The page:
* Verifone similarly weighed down the index, losing 8 3/4 to 17 1/2. The company said it expects to report third-quarter earnings of about 5 cents to 8 cents a share lower than the 29 cents reported a year earlier. Lehman Brothers downgraded the stock.

* Among retailers, Sears gained 1 5/8 to 57 5/8, Wal-Mart rose 1 1/4 to 26 and Kmart rose 7/8 to 24 7/8.

* Minnesota Mining & Manufacturing gained 2 1/8 to 103 3/4. Prudential upgraded the stock to buy from hold.

* Procter & Gamble rose 1 5/8 to 49 3/8.


The only excitement in the Treasury market was among the shortest-term maturities, which were dumped by investors after a Treasury announcement that it planned to sell a record $25.6 billion in short-term securities next Tuesday.

That was up sharply from $23.6 billion from the weekly bill auction held Monday, spurring investor worries that the extra supply would drive down prices in the secondary market, where new securities are traded.

"It's a near-term negative for the market," said Peter McTeague, market strategist at Technical Data in Boston.

At the same time, cities and states rushed out $1.5 billion in new tax-free bonds, but demand was mixed as many investors refrained from major moves ahead of Friday's report on September employment.

The yield on the Treasury's main 30-year bond was unchanged at 6%, while its price fell 3/32 point, or 94 cents per $1,000 in face value.

Short-term Treasury securities were 1/32 point to 1/16 lower and intermediate maturities were unchanged to 1/32 lower, the Telerate Inc. financial information service reported.

However, it said Treasury market traders mostly focused on Friday's employment data, a monthly report that is expected to confirm perceptions that the economy remained stuck in neutral last month.

New York City was the biggest issuer of tax-free bonds Tuesday, selling $600 million in securities through a group of underwriters led by Lehman Brothers.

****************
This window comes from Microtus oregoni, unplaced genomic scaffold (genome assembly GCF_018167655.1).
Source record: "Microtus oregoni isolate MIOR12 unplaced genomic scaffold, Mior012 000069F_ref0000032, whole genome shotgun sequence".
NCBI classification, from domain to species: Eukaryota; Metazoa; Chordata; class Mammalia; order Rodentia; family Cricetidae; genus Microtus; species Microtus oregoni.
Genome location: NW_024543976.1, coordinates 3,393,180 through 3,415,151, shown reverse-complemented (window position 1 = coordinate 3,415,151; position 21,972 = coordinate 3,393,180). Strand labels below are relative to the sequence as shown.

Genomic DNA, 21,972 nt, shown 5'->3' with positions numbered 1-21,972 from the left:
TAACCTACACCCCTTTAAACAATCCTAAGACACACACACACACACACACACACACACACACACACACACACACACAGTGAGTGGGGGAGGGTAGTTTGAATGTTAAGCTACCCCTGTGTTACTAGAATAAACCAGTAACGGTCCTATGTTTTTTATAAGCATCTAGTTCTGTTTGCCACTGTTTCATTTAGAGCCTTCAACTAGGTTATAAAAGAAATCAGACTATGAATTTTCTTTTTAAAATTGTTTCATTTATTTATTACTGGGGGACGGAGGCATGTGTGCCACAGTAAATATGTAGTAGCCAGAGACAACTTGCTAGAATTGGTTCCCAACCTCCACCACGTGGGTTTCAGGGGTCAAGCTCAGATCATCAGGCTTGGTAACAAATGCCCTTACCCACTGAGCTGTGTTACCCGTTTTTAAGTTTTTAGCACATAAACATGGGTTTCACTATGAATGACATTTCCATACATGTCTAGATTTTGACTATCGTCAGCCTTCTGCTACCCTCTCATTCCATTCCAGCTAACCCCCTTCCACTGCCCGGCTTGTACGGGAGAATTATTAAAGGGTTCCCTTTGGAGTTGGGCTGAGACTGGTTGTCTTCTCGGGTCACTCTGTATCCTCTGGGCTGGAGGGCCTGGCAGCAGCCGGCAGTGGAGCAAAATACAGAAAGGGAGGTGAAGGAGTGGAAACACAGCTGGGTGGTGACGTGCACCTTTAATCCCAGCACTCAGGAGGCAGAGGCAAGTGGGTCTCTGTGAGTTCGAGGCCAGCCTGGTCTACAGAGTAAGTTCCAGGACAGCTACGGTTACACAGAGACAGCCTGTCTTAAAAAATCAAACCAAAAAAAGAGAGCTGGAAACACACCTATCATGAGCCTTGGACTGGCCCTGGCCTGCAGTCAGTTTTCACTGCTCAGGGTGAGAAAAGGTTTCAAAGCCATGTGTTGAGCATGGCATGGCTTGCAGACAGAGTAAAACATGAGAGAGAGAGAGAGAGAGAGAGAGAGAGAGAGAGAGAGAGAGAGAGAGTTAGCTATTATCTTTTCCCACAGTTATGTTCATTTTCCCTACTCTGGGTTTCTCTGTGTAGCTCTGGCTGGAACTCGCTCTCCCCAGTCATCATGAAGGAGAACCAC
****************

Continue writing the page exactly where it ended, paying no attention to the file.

The federal funds rate, the interest on overnight loans between banks, fell to 3% from 3.063% Monday.

Other Markets

The dollar ended mixed against other major currencies as currency traders also waited for the latest employment data.

Earl I. Johnson, a vice president at Harris Trust & Savings Bank in Chicago, said dollar trading was quiet ahead of Friday's September unemployment report.

The dollar ended at 105.75 Japanese yen in New York, down from 105.79 yet Monday. It was quoted at 1.626 German marks, up from 1.624 marks.

The dollar turned mixed against the British pound, compared with Monday's late rates. Sterling fetched $1.515 in New York, up from $1.514.

In other markets:

- Gold prices were little changed after falling overseas. On the New York Comex, gold for current delivery closed at $353 an ounce, up 30 cents from Monday. Silver settled at $4.063 an ounce, up from $4.054 late Monday.

- Oil futures prices were choppy before dropping slightly, the third losing session in a row. Light, sweet crude oil for delivery in November settled at $18.39 per barrel, down 3 cents at the New York Merc.